Interesting read this morning.
Doug Henwood, in his book Wall Street, argues that the q ratio fails to accurately predict investment, as Tobin claims. "The data for Tobin and Brainard’s 1977 paper covers 1960 to 1974, a period for which q seemed to explain investment pretty well," he writes. "But as the chart [see right] shows, things started going away even before the paper was published. While q and investment seemed to move together for the first half of the chart, they part ways almost at the middle; q collapsed during the bearish stock markets of the 1970s, yet investment rose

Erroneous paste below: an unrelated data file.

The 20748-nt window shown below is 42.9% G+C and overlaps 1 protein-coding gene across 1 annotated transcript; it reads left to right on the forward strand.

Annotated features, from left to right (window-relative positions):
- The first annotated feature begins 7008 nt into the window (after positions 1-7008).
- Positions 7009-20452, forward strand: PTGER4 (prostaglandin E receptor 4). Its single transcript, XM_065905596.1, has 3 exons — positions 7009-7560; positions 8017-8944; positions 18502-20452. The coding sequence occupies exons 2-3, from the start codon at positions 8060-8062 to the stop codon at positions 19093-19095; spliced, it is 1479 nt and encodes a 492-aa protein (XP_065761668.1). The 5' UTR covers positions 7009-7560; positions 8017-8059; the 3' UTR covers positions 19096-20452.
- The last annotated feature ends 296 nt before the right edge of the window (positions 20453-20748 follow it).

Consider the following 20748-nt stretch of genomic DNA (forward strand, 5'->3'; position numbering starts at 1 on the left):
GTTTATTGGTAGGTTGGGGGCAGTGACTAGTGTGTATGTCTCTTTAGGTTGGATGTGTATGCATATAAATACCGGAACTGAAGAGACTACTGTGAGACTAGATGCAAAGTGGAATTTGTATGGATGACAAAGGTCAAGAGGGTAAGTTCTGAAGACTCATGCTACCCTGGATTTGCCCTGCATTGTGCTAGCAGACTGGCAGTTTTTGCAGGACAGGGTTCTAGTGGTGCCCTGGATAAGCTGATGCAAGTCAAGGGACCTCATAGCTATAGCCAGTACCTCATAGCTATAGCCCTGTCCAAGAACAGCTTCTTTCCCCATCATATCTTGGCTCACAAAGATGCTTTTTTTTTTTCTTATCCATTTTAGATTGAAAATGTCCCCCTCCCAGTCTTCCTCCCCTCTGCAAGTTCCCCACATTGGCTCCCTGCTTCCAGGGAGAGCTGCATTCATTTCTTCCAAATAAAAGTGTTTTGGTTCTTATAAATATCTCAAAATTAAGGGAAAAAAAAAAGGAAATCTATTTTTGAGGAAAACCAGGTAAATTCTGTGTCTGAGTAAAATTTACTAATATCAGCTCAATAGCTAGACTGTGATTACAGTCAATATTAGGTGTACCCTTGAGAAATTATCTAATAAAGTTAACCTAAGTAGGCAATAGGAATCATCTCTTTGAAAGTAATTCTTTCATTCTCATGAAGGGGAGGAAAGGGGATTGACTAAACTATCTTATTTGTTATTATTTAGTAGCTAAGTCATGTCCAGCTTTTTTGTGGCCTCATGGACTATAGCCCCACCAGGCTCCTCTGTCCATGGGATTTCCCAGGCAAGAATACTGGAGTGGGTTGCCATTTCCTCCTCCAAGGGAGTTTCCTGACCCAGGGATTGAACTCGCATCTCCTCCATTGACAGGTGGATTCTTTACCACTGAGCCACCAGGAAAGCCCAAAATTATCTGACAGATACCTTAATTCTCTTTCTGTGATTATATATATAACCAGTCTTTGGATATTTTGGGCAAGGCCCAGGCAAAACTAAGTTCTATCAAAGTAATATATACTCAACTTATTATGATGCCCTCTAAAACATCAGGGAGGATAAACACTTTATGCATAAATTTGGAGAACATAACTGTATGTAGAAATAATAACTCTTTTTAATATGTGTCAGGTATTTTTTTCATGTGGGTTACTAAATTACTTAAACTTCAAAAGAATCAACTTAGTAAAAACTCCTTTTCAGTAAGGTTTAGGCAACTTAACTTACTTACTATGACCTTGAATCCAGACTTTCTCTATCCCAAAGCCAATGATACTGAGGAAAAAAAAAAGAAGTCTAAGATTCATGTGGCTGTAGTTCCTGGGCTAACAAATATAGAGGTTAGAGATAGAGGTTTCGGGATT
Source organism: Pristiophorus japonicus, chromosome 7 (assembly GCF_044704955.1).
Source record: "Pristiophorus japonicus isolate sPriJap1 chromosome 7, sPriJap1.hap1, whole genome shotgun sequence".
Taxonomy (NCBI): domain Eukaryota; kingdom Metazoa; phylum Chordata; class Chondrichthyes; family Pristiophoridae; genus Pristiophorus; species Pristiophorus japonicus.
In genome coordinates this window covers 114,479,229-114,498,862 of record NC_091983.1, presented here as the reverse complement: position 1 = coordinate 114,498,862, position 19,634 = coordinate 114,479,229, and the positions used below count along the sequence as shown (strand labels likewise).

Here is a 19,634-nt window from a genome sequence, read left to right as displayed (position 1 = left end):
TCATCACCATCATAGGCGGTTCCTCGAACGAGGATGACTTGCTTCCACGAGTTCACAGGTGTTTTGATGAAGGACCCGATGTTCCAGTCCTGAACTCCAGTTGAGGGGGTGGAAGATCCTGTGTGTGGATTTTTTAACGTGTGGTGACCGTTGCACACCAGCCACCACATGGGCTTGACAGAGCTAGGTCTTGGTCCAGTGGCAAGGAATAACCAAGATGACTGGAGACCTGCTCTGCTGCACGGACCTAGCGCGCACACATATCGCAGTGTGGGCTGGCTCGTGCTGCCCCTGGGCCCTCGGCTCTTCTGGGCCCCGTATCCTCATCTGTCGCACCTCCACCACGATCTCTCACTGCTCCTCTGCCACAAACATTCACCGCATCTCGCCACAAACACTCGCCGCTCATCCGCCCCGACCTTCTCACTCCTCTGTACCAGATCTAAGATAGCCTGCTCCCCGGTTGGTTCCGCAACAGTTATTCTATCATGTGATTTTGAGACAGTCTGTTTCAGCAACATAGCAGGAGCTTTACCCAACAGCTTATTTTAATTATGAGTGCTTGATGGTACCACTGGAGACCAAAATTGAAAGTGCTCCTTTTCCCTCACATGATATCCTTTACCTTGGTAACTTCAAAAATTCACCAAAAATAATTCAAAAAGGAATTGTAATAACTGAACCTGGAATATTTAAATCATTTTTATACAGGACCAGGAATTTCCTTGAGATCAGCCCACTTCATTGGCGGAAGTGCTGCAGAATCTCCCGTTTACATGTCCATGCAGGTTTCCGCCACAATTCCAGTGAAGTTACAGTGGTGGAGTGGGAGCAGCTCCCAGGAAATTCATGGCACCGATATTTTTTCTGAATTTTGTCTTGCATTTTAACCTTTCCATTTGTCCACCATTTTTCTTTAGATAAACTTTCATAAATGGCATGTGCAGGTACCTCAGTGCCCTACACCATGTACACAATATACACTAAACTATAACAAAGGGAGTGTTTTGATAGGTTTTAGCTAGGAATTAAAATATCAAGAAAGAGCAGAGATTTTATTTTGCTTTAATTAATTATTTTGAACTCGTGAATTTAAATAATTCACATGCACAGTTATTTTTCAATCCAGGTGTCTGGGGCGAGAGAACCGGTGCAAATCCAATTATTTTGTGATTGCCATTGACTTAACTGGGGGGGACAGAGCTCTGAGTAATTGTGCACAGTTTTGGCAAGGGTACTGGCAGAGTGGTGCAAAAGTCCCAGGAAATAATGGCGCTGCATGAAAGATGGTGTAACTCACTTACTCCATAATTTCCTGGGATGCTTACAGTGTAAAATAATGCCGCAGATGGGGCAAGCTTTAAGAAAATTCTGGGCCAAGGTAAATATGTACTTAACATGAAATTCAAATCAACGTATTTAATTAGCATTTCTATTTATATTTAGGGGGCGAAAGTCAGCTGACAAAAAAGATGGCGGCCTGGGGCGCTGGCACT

Also this Russell Napier, is a bear market scholar, he only is helpful if the market is going to continue to decline, so I tend to discredit those people
Just thinking aloud here, but isn't the concern inflation, not deflation?
Also, I found it interesting that M2 money supply (cash, checking, savings, CD's <100k, and retail money markets) is now at $7.92 trillion which is greater than the total market cap of the S&P 500 at 7.83 trillion.